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How Social Media and Streaming Services Are Changing our Understanding of Good Musicby@asmbl
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How Social Media and Streaming Services Are Changing our Understanding of Good Music

by Alexandra Luzan June 21st, 2024
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Digital revolution has made music more accessible but also changed the ways it is produced, distributed, and consumed. Sound designer and composer Roman Ponomarenko explains how digitalization has changed the process of music production and our idea of good music. For example, Spotify use complex algorithms to compose personalized playlists, often prioritizing songs with catchy melodies and familiar melodies.
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Social media has made it possible for us to communicate with people from all over the world and share our thoughts, ideas, photos, and art with them. An amateur musician living in a small town somewhere in a very remote corner of the world can post their song online and find an audience that will love it. The opportunities arising from the widespread digitalization are truly inspiring. However, social media and streaming services, like Spotify and Apple Music, also create a lot of new challenges for musicians, both professional and amateur, as well as music lovers. Sound designer and composer Roman Ponomarenko, whose extensive experience includes creating soundtracks for movies and working with A-list pop stars, explains how digitalization has changed the process of music production and our idea of good music.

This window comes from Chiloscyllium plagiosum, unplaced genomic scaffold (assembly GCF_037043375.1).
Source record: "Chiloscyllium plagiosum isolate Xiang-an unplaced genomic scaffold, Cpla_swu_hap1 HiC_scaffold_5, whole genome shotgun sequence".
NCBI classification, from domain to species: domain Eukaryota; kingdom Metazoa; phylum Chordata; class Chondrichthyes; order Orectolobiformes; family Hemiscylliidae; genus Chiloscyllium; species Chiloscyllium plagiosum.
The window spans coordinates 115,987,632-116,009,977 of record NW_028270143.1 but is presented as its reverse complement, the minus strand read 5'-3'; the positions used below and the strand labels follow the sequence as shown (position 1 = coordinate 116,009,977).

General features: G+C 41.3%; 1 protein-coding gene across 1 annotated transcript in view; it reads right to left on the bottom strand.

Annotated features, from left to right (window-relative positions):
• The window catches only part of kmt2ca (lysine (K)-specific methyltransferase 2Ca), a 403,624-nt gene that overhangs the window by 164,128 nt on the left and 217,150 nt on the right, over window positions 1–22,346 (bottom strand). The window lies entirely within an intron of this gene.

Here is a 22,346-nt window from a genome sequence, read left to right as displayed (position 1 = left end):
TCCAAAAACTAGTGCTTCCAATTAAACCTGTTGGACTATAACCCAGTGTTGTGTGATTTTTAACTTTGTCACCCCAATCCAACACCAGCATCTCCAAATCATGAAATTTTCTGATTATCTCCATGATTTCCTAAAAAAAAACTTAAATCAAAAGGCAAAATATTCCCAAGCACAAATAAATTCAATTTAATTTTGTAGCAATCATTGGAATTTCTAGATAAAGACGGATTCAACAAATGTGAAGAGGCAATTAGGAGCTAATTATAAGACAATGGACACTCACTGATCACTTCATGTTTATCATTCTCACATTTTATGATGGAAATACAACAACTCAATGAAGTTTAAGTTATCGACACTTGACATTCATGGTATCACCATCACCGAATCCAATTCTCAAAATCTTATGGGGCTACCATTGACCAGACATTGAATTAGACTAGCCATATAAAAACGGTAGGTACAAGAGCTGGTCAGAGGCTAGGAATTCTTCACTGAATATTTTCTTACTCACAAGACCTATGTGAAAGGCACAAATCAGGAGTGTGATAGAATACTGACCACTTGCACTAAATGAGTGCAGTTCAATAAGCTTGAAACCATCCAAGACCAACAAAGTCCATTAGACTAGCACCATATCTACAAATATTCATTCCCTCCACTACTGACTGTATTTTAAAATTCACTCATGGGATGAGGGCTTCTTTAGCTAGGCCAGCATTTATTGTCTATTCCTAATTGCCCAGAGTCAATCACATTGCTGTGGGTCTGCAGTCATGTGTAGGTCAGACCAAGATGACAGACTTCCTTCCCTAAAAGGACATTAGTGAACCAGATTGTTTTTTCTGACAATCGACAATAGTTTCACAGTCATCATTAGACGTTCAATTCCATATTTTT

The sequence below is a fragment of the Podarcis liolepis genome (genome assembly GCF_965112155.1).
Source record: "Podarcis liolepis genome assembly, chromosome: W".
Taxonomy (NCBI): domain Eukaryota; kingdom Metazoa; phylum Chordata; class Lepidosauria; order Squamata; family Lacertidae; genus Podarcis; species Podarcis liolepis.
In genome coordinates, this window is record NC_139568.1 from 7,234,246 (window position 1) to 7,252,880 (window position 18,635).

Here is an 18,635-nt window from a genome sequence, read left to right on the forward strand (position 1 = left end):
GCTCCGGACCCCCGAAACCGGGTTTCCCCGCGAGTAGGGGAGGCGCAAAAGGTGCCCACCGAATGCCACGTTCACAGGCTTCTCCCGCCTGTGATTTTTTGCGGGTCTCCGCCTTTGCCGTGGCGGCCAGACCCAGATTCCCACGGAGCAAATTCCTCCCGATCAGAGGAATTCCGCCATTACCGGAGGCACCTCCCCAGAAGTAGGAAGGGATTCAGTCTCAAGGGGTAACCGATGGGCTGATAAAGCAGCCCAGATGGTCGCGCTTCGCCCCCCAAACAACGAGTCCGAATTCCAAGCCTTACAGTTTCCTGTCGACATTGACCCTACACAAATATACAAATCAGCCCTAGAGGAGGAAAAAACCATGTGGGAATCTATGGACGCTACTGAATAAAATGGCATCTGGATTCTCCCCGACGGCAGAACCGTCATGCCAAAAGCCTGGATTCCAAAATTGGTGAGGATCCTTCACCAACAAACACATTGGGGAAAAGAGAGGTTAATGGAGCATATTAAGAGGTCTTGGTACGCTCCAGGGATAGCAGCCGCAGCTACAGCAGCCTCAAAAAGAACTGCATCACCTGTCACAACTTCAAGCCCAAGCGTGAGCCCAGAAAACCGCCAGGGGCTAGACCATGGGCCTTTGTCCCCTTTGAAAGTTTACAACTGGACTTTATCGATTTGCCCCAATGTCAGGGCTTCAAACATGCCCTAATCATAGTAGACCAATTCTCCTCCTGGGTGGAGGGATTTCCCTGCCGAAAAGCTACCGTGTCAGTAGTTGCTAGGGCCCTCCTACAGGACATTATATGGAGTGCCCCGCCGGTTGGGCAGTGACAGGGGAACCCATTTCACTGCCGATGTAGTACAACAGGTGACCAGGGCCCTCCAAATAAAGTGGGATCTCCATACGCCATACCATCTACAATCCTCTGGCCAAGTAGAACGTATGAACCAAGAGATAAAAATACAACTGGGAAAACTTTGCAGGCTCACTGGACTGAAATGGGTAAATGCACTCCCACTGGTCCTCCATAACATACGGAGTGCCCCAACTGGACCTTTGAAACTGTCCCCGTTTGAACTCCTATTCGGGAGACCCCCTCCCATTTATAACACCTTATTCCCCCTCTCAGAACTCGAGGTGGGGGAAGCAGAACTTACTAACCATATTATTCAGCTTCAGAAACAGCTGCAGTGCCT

How Digital Platforms Make Music More Diverse and Simple at the Same Time


The advent of social media and widespread digitalization have radically changed our understanding of what good music is. The digital revolution has made music more accessible but also changed the ways it is produced, distributed, and consumed.


The wide availability of low-cost tools for composing and recording music, as well as the emergence of platforms like YouTube, SoundCloud, and Bandcamp, has made the process of music production and distribution available to a considerably larger number of people. Many independent musicians gained the opportunity to make their own music and share it with others.


This led to the explosive widening of the array of musical genres, styles, and subcultures. On the one hand, it's great, because now every person can find the very music they like. But on the other hand, the concept of good music has blurred. There is no more standard for everyone.


Social networks like TikTok and Instagram have played their role in the process of music transformations. They emphasize short and visually attractive videos with catchy sounds, so the viral potential of music has become more important than its depth and complexity. The quickly gained worldwide popularity of these platforms became the catalyst for the growing simplification and commercialization of music.


Credit: Brett Jordan / via Unsplash


How AI-based Algorithms Influence Our Musical Preferences